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The Myth of Medieval Paganism

They don’t look very Christian—those strange faces made of leaves, and those women displaying cartoonishly enlarged genitals on the walls of medieval churches. Most people who have explored the medieval architecture of Western Europe have heard a tour guide explain that a particular carving . . . . Continue Reading »

Witch Ways

In 1768, John Wesley expressed concern about the decline of popular belief in witchcraft and the supernatural: “The English in general, and indeed most of the men of learning in Europe, have given up all accounts of witches and apparitions as mere old wives’ fables. I am sorry for it. . . . They . . . . Continue Reading »

Pagan Piety

Pantheon: A New History of Roman Religion  by jörg rüpke  translated by david m. b. richardson  princeton, 576 pages, $39.95 In August of 410, for the first time in eight centuries, the city of Rome was sacked. While the fall of the ancient capital to an army of renegade Goths might . . . . Continue Reading »

The Anti-Christian Alt-Right

As you may know, many young conservatives have left Christianity,” the message begins. “Although I was raised Catholic, I too am leaving Catholicism, as I believe it is no longer a healthy religion.” The young man’s name is Dan, and he explains why he is apostatizing. “The Church has . . . . Continue Reading »

My Shamanic Healing

When I last visited New Orleans, the Robert E. Lee Monument was being used as an altar. Two voodoo priestesses, turbans atop their heads, scattered gunpowder and grave dirt on the granite plinth. With splendid indifference to those who had erected the memorial, they summoned their gods through an . . . . Continue Reading »

Overlooked Philosophy

Peter Adamson’s Philosophy in the Hellenistic and Roman Worlds accepts a noble challenge announced in the book’s subtitle: A History of Philosophy without any gaps. It’s an impossible objective, of course. Adamson knows this, but admirably proceeds to outline three areas of philosophy that are often overlooked in the hustle of contemporary academic discourse: “Hellenistic philosophy” (the inheritance of Plato and Aristotle), “late antique philosophy among pagans, and ancient Christian philosophy.”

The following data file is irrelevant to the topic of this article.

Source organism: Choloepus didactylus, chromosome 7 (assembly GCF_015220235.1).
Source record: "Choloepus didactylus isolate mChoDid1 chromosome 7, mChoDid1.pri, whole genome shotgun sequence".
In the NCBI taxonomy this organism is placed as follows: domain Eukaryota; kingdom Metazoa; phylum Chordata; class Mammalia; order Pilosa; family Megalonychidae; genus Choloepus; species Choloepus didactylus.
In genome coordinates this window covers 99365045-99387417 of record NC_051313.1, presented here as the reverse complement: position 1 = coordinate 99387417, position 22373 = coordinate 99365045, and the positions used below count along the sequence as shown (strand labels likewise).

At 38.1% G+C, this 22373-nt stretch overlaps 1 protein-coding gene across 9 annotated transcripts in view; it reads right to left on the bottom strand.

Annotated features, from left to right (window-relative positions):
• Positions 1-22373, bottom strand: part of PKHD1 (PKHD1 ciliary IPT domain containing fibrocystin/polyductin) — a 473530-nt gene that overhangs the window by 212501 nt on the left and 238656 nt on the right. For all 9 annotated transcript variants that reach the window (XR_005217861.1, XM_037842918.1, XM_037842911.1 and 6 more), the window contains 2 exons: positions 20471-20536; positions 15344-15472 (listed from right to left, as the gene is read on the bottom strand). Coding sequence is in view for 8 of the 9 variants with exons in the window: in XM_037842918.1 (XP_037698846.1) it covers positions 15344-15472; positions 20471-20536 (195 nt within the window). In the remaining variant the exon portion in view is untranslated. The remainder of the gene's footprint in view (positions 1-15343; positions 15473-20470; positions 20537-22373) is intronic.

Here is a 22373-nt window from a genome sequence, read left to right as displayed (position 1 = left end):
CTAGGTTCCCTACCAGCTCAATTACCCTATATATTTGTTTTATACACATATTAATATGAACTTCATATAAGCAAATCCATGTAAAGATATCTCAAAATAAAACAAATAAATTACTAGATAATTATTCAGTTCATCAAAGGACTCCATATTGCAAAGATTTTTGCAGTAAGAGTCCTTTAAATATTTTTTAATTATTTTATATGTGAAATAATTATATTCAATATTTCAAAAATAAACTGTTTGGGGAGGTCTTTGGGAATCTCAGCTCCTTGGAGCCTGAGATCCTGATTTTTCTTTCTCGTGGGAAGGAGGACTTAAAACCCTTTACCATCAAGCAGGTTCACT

Pope v. Paganism

The pagan temptation,” as the philosopher Thomas Molnar described it, is hardly new—the Church has been fighting paganism since the time of Christ—but what is new is its aggressive resurgence, its seduction of so many Christians, and the warnings Pope Francis has issued against it.The Pope’s scorching words against paganism have not been well-received by many, but Francis has gone right on assailing it, particularly in areas that pagans care about most: the environment and sex.Francis has been a bold and eloquent defender of the environment, and understands that protecting the environment is not a recent fad, but a long-standing Catholic principle, highlighted by many of Francis’s predecessors. Continue Reading »

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